Friday, July 29, 2005

Income vs Expenses and Imports vs Exports

Russel Roberts of Cafe Hayek comments on CAFTA. In his comments, he mentions:

they falsely argue that the benefits of the agreement and the increase in exports to Central America and all the jobs that will be created. In this Alice-In-Wonderland world of pseudo-economics, exports are good and imports are bad... Presidents will find it hard to make the case for opening our borders unilaterally to foreign products—the educational well has been poisoned by all the previous mercantilist rhetoric that has argued that exports are good and imports are bad.

This reminded me of a commercial on the radio that I'd heard on the way to work this morning. In it, a state republican congressman was arguing for lower taxes (with which I agree) on the grounds that it would bring more business to our state resulting in more jobs. His argument basically was that a higher tax rate in this state, relative to the tax rates of neighboring states, encourages jobs to be created in those states. I must be starting to think like an economist because I was immediately puzzled by why I should care about whether or not a business comes to North or South Carolina. If I really want to work for the business in South Carolina, it's not hard. I just get a job and then move there. That's how I moved to North Carolina in the first place. Why should I care where that business locates itself. All I should care about is whether or not I want to work there for the salary that they offer me.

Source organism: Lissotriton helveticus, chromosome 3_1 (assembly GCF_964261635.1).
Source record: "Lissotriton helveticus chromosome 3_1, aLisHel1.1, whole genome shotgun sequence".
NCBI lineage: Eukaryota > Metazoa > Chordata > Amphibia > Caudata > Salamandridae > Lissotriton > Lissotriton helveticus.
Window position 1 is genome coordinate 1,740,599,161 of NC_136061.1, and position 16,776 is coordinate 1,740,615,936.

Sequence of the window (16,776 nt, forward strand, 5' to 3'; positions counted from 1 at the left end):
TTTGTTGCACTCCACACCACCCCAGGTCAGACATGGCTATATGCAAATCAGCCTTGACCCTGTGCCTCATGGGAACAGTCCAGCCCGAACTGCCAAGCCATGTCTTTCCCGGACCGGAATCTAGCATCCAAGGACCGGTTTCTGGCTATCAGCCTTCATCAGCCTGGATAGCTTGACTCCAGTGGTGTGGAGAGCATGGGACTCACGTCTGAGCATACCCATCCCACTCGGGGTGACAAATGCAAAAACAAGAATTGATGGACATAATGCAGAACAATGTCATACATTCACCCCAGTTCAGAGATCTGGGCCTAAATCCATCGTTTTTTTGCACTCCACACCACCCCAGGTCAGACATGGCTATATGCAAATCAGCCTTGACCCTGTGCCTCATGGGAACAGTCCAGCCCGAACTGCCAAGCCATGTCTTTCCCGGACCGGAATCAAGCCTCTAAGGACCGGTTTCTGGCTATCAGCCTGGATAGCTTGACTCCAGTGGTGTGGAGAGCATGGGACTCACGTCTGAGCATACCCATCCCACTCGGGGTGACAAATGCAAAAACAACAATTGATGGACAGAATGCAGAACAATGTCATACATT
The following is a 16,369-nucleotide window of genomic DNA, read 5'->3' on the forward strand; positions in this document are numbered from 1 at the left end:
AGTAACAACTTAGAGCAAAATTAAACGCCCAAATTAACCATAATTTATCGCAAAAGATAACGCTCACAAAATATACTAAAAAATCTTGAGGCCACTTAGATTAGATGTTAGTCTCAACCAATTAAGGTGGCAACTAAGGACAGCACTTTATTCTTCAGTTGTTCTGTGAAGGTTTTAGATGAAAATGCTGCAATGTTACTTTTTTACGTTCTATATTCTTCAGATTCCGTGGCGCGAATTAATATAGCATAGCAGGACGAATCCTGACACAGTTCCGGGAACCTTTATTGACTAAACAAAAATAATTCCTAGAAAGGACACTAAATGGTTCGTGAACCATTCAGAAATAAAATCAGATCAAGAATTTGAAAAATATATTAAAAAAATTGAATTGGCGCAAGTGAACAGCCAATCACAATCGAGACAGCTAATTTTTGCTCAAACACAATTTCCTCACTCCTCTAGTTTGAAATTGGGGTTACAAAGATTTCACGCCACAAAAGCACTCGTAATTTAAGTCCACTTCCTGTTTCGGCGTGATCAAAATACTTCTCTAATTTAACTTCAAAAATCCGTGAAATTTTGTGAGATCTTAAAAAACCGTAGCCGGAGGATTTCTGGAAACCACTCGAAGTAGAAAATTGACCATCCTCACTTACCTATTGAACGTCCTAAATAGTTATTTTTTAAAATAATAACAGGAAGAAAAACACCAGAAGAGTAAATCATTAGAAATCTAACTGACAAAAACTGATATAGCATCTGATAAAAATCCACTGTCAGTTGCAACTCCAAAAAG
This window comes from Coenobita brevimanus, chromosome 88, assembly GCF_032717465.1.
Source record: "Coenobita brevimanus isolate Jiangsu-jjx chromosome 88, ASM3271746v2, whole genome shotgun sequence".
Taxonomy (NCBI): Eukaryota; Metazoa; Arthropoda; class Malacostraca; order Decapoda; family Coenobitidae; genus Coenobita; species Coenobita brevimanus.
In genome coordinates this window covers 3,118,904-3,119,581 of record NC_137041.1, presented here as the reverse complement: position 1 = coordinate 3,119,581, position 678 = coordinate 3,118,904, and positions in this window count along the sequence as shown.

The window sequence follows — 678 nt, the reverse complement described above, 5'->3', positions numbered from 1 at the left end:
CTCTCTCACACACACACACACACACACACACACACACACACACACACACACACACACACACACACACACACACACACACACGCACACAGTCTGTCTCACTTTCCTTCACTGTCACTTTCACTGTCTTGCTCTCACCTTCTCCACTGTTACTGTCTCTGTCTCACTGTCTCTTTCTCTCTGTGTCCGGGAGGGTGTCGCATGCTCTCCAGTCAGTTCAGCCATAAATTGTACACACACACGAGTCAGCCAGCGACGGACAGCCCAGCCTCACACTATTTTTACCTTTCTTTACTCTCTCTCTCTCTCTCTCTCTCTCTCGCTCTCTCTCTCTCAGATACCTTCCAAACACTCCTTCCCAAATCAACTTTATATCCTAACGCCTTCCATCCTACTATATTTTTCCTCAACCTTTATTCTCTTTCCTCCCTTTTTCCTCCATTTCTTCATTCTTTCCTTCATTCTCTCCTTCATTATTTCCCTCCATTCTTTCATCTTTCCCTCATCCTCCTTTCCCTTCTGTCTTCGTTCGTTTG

Which brings me to Professor Roberts comments about imports and exports. Imports are stuff that we as a nation buy. Exports are stuff that we as a nation sell. As an individual I also buy and sell stuff. Does the assumption that imports=bad and exports=good also apply to me as an indvidual? If so, then I should avoid imports, and try and increase exports. And in certain cases, I do avoid imports. For example, I don't import lawn mowing service. I do that myself. I earn roughly $25/week doing this by not having to pay someone else to do it. But I can't buy everything from myself and it's pointless to even try. The result is that I have trade defecits all over the place. I have an unbelievable trade defecit with the grocery store. I import all of their stuff and never export anything to them. Similarly my employer imports my services from me and I spend a tiny fraction of my salary on their products. This is an incredibly lopsided trade deficit for them in exactly the same way that I have a lopsided trade defecit with the grocery store.

Is this any cause for concern? Heck no! By buying my groceries I receive more benefit than just getting the groceries: I don't have to produce them. As I'm not very good at growing things (for example: my lawn), I get to take advantage of someone else's prodigious green thumb. Similarly, my employer doesn't have to learn certain technology skills; they simply hire me with my skills.

Imports aren't bad. Imports are good. Imports allow us to focus on the things that we do well, and let someone else who's figured out a better way to do things do them so that we can free up our labor efforts to focus on something that we do well. Exports aren't bad. Exports are good. They force us to create value for others when we work.

Neither imports nor exports are bad. Trade is good. Trade restrictions are bad.

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